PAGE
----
A local entrepreneurial couple were honored by county officials Monday for making an early pay off on a county loan.
Michael and Marilyn Chansler had borrowed $12,000 from the county’s Economic Development Loan Fund for Mikes’ Meat Market, 919 Main in Great Bend, County Administrator Richard Boeckman reported.
“On Jan. 26, 2009, the Barton County Commission approved a $12,000 loan ... for inventory, equipment and working capital.
At that time, it was projected that the loan would be of primary benefit to low and moderate income persons and that two full-time jobs will be retained/created as a result of this loan,” according to information from the county.
Boeckman reported that when an EDRLF loan is made, it’s hoped that it will turn out well, but it is, nevertheless, a pleasant surprise when it is paid off early.
The EDRLF program has provided money for a variety of projects over the years, with money that was captured from state funded loans years ago. At that time, the county or city the participated in the project would get to keep the proceeds when they were paid back so they could be loaned out again. Both Barton County and Great Bend have been able to fund a variety of programs with the EDRLF funds.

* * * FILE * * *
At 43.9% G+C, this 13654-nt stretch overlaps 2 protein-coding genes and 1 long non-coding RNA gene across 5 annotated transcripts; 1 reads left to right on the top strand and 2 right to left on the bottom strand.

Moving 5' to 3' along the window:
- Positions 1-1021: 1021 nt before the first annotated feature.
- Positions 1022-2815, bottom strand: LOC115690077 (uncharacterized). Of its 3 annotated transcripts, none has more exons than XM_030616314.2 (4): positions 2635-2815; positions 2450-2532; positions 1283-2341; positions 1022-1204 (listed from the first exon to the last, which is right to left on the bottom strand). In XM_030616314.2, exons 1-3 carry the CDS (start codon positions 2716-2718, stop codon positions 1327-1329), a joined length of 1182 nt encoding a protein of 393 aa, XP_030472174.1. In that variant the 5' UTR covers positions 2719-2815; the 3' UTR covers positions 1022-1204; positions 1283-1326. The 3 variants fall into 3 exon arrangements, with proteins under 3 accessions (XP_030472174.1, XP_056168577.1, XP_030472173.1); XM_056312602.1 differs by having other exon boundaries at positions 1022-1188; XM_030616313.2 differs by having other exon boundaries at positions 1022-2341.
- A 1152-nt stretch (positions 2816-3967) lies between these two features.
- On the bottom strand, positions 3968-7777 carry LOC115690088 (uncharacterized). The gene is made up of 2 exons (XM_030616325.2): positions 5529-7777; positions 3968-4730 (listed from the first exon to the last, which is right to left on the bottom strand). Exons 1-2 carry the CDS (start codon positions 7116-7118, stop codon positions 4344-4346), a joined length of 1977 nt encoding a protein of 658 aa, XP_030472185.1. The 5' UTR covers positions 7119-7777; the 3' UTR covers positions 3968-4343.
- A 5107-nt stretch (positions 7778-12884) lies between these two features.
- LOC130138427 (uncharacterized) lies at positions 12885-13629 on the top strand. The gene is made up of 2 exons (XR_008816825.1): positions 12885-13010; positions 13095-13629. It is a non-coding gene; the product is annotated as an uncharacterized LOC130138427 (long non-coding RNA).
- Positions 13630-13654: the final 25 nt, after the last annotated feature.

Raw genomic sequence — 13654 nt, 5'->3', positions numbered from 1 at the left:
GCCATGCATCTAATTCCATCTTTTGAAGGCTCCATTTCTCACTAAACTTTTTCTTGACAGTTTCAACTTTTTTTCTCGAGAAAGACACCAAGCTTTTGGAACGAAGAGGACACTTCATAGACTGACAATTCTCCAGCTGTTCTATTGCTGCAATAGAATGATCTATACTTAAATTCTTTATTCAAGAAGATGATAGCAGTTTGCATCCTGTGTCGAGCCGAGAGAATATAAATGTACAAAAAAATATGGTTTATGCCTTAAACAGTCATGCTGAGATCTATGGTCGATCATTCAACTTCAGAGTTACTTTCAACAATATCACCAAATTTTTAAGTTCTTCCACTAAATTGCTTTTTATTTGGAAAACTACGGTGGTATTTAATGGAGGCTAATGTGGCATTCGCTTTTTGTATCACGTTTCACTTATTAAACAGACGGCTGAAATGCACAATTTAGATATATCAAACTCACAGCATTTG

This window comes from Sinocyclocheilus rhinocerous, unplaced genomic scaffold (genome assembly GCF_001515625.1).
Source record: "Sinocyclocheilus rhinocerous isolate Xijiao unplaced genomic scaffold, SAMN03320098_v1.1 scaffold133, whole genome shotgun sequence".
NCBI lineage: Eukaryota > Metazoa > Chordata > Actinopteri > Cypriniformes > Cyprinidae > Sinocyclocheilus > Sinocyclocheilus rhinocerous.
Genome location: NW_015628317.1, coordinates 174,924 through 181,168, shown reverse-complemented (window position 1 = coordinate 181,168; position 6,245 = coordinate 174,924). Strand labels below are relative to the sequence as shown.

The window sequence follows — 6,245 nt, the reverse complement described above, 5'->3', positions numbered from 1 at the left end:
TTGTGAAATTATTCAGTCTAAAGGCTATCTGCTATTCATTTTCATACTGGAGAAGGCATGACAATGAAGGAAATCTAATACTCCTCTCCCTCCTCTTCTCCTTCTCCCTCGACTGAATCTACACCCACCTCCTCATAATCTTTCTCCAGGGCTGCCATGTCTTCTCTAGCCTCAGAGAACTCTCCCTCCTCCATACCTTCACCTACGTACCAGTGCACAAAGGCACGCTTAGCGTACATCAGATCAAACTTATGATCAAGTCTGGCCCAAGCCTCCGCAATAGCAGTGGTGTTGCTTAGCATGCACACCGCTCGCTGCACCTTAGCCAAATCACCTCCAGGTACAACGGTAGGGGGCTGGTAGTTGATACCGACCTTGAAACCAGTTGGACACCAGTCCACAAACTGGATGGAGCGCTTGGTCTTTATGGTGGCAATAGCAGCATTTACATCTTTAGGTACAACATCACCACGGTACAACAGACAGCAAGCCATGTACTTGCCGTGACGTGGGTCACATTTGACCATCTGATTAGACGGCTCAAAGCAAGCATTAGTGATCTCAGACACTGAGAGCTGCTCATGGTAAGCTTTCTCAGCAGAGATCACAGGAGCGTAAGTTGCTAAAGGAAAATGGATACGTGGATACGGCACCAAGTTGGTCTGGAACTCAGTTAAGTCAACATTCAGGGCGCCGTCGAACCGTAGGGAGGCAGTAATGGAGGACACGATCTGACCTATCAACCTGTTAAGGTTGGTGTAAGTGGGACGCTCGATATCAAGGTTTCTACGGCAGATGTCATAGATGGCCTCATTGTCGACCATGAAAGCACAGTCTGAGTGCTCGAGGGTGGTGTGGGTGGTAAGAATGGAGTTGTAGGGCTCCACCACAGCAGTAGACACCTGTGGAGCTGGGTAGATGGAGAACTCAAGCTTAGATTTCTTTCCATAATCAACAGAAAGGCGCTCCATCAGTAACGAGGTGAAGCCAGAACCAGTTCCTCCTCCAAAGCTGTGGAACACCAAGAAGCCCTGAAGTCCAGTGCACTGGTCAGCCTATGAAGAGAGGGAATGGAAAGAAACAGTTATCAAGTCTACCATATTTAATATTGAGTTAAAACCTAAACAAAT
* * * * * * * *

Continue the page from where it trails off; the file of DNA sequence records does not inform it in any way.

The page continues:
Boeckman noted that both entities invested large EDRLF loans to bring the Red Bard operation here.
Though the loan recognized Monday was smaller, it still was important, Chansler told the commissioners. “Thanks for the loan. It helped,” he commented.
Mike’s was a good loan and he did a great job paying it off,” Boeckman commented.
In an unrelated issue, Monday, the commissioners approved an expenditure of $4,500 through M&F Heating, Air Conditioning and Plumbing, Great Bend, for work on the jail heating system in order to make sure there is no carbon monoxide poisoning in the facility.
Sheriff Greg Armstrong reported that two heat exchangers — one in the kitchen and one in the D-pod, which houses the maximum security prisoners — failed and had to be replaced.
He noted the equipment is no longer under warranty and that the population had to be moved around so no one was exposed to the CO risk, and that meant that the unit’s capacity was cut by 32 positions until repairs were made.
The replacement units are on order, he explained.